The Turkish strategy caused a deadlock in forming a workable GNA. The most damaging aspect of this is the inability of the GNU to agree on a new budget. One cause of the stalled budget is feuds over who should run the NOC and the Central Bank. Disagreements over who the new directors of these two institutions will be has disrupted the use of oil revenue to pay the salaries and other bills to keep the oil fields and oil export ports operational. The NOC has had no budget agreement since 2020 and has had to improvise to find the cash to keep the NOC going. Those efforts can no longer obtain the cash needed and without the 2021 budget approval there is not enough cash to keep oil exports going. One subsidiary of the NOC, AGOCO, ran out of cash earlier in the year and plans to shut down operations in early October. This means the loss of about a quarter of all Libyan oil production because the government cannot agree on who is in charge.
The GNA and HOR cannot agree on who is legally allowed to run for president and there are calls for a return of the monarchy, as a constitutional monarchy.
Libya may yet be rescued by Turkish efforts to repair its relationships with major Arab countries and Israel. For the last few weeks Turkey and Egypt have been negotiating terms of restoring diplomatic and other relationships. The Turks are willing to drop their support for the Moslem Brotherhood, which has been of little help to the current Turk government, dominated by Islam political parties since 2000 but now in danger of being voted out of power. Egypt also wants the Turks out of Libya. Once more the future of Libya is being decided by political decisions back in Turkey.
September 27, 2021: Turkey continues making regular flights of military transports from Turkey to Libya, carrying weapons and troops. These flights are being tracked by other NATO countries, and cargoes viewed using photo satellites. Turkey is currently using two of its new Airbus A400 military transports. These are similar to the latest version of the American C-130 and NATO can take some satisfaction in the success of the long-delayed A400 as it is finally delivered in large numbers.
September 21, 2021: The HoR parliament met and voted to withdraw confidence of the GNU because of GNU inability to deal with continued problems with the Turks and preparations for the December 24 national elections. HoR leaders openly accused GNA and GNU of working against the December elections. The GNU responded by insisting that they would proceed without HoR support. The U.S. said it would continue supporting the GNU efforts but is planning to sanction nations that have troops and illegal military aid in Libya if the elections don’t happen and the civil war resumes. If the sanctions had any impact, this would hurt the Turkey backed GNA faction far more than the HoR faction.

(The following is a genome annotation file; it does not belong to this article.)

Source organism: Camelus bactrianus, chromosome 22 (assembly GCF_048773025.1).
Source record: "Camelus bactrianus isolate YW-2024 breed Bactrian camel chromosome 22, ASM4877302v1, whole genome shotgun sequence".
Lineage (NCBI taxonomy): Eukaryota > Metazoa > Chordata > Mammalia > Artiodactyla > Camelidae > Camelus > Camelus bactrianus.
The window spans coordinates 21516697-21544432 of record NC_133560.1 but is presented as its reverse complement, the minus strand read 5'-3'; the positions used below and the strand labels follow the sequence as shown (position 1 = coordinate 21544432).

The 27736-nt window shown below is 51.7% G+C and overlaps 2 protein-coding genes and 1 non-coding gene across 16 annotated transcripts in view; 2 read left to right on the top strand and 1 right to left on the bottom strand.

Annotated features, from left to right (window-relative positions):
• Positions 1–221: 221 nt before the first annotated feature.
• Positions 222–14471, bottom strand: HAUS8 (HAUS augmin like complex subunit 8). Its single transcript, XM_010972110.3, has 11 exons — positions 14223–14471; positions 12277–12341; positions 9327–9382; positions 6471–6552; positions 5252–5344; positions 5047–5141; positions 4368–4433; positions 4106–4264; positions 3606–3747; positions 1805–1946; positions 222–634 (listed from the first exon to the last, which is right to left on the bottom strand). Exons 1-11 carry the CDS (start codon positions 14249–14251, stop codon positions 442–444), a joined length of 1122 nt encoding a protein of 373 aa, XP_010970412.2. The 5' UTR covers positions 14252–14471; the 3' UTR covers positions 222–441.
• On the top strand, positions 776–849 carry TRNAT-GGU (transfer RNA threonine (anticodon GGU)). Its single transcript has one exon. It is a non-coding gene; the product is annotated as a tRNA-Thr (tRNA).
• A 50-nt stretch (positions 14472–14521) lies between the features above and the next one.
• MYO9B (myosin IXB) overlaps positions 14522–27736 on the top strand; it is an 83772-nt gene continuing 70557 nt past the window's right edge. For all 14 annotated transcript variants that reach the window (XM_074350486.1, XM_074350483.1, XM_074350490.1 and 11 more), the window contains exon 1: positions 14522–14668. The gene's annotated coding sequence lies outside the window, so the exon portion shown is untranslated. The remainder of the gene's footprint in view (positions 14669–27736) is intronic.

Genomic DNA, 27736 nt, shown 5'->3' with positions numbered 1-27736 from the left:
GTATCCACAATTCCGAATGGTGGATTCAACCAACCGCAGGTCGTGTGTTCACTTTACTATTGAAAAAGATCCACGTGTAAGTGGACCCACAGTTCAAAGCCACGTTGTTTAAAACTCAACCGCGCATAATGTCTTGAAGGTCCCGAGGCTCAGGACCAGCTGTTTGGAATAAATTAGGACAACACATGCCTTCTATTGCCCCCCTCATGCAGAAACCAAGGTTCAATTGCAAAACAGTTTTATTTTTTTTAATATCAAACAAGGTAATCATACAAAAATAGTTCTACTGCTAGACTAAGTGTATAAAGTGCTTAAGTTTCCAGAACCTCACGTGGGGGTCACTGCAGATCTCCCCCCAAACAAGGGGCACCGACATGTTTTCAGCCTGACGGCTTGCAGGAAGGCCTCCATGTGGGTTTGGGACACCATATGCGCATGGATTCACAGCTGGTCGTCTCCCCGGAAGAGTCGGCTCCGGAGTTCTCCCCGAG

September 17, 2021: In the southwest (Fezzan region, 640 kilometers south of Tripoli) French counter-terrorism forces have joined the LNA and security forces in neighboring Niger to eliminate a Chad rebel group called FACT (Front for Alternation and Concord) which has been increasingly active this year. Since 2015 the LNA has been trying to maintain some degree of law and order in this area where fighting between Tuareg and Tebu tribesmen has been flaring up regularly since the 2011 revolution. Much of the violence is over control of the main road going to the Niger border. The fighting is a continuation of ancient animosities between tribes divided by ethnicity as well as loyalty to the former dictator Kaddafi, who used tribal loyalties to maintain power and favored certain tribes. Some of the pro-Kaddafi Tuareg tribes kept fighting after Kaddafi died in 2011. The violence was not so much about putting Kaddafi followers back into power, but holding on to Kaddafi-era privileges and avoiding punishment for crimes committed to support Kaddafi’s rule. In this case violence continued on the southern border in part because the pro-rebel Tabu (or “Tebu”) tribesmen were put in charge of border (with Sudan, Chad and Niger) security after Kaddafi fell. There they continued skirmishes with the Tuareg tribes over control of the smuggling business. Another element of this rivalry was that the Tabu are black African while the pro-Kaddafi tribes are Arab and Taureg. Kaddafi tended to support Arab domination over black Africans, something many Arabs still approve of. However, in some cases Kaddafi favored black tribes in the north, and used them to keep the population in line. By 2015 the Tabu were still technically in charge of the border but mostly concerned with their control over smuggling (of weapons, fuel, drugs and people). The Tabu and Tuareg leaders worked out agreements on dividing smuggling business but discipline in the tribes is not all that tight and fights keep breaking out. The main cause of renewed fighting in 2019 is the GNA sending militiamen south to aid the Tabu in pushing LNA forces out of the area. The GNA effort in the south is not so much about ancient tribal rivalries but about gaining control of oil fields and pipelines in this part of the country. About a quarter of Libyan oil comes from this area and in 2020 the GNA, with help of Turkish mercenaries, regained some control in the area, long policed by the LNA. The GNA forces were unable to dislodge LNA forces and the October 2020 ceasefire agreement enabled the LNA to return to its anti-terrorist and anti-smuggling efforts. At that point the French offered to cooperate against common problems, which is where FACT became a target.